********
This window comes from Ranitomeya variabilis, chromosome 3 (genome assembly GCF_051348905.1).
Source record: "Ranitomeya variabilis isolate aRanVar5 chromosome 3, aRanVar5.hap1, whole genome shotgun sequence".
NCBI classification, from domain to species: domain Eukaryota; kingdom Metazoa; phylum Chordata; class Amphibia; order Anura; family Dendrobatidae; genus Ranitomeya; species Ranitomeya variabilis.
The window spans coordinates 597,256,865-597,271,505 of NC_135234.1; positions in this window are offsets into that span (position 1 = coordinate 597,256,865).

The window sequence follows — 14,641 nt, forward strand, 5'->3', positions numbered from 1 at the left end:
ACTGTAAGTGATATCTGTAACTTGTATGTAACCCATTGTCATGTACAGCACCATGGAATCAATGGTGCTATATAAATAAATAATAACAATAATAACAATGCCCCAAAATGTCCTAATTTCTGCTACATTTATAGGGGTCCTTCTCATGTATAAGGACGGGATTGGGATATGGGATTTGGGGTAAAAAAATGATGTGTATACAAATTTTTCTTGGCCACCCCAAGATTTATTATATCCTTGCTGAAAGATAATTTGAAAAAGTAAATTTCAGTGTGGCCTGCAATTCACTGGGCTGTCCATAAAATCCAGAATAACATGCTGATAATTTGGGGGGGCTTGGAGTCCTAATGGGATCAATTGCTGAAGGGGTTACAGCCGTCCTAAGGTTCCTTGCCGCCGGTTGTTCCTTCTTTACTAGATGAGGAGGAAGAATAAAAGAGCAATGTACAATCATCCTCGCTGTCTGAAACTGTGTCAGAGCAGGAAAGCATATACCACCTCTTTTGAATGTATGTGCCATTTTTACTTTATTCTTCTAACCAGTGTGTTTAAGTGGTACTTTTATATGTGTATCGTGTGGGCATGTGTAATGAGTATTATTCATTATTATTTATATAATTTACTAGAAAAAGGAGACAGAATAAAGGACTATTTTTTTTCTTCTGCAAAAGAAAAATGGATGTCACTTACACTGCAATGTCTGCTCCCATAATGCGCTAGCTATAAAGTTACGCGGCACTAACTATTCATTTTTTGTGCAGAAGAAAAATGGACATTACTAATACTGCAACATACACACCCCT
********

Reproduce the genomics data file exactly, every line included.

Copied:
This window comes from Ranitomeya variabilis, chromosome 3 (genome assembly GCF_051348905.1).
Source record: "Ranitomeya variabilis isolate aRanVar5 chromosome 3, aRanVar5.hap1, whole genome shotgun sequence".
NCBI classification, from domain to species: domain Eukaryota; kingdom Metazoa; phylum Chordata; class Amphibia; order Anura; family Dendrobatidae; genus Ranitomeya; species Ranitomeya variabilis.
The window spans coordinates 597,256,865-597,271,505 of NC_135234.1; positions in this window are offsets into that span (position 1 = coordinate 597,256,865).

The window sequence follows — 14,641 nt, forward strand, 5'->3', positions numbered from 1 at the left end:
ACTGTAAGTGATATCTGTAACTTGTATGTAACCCATTGTCATGTACAGCACCATGGAATCAATGGTGCTATATAAATAAATAATAACAATAATAACAATGCCCCAAAATGTCCTAATTTCTGCTACATTTATAGGGGTCCTTCTCATGTATAAGGACGGGATTGGGATATGGGATTTGGGGTAAAAAAATGATGTGTATACAAATTTTTCTTGGCCACCCCAAGATTTATTATATCCTTGCTGAAAGATAATTTGAAAAAGTAAATTTCAGTGTGGCCTGCAATTCACTGGGCTGTCCATAAAATCCAGAATAACATGCTGATAATTTGGGGGGGCTTGGAGTCCTAATGGGATCAATTGCTGAAGGGGTTACAGCCGTCCTAAGGTTCCTTGCCGCCGGTTGTTCCTTCTTTACTAGATGAGGAGGAAGAATAAAAGAGCAATGTACAATCATCCTCGCTGTCTGAAACTGTGTCAGAGCAGGAAAGCATATACCACCTCTTTTGAATGTATGTGCCATTTTTACTTTATTCTTCTAACCAGTGTGTTTAAGTGGTACTTTTATATGTGTATCGTGTGGGCATGTGTAATGAGTATTATTCATTATTATTTATATAATTTACTAGAAAAAGGAGACAGAATAAAGGACTATTTTTTTTCTTCTGCAAAAGAAAAATGGATGTCACTTACACTGCAATGTCTGCTCCCATAATGCGCTAGCTATAAAGTTACGCGGCACTAACTATTCATTTTTTGTGCAGAAGAAAAATGGACATTACTAATACTGCAACATACACACCCCT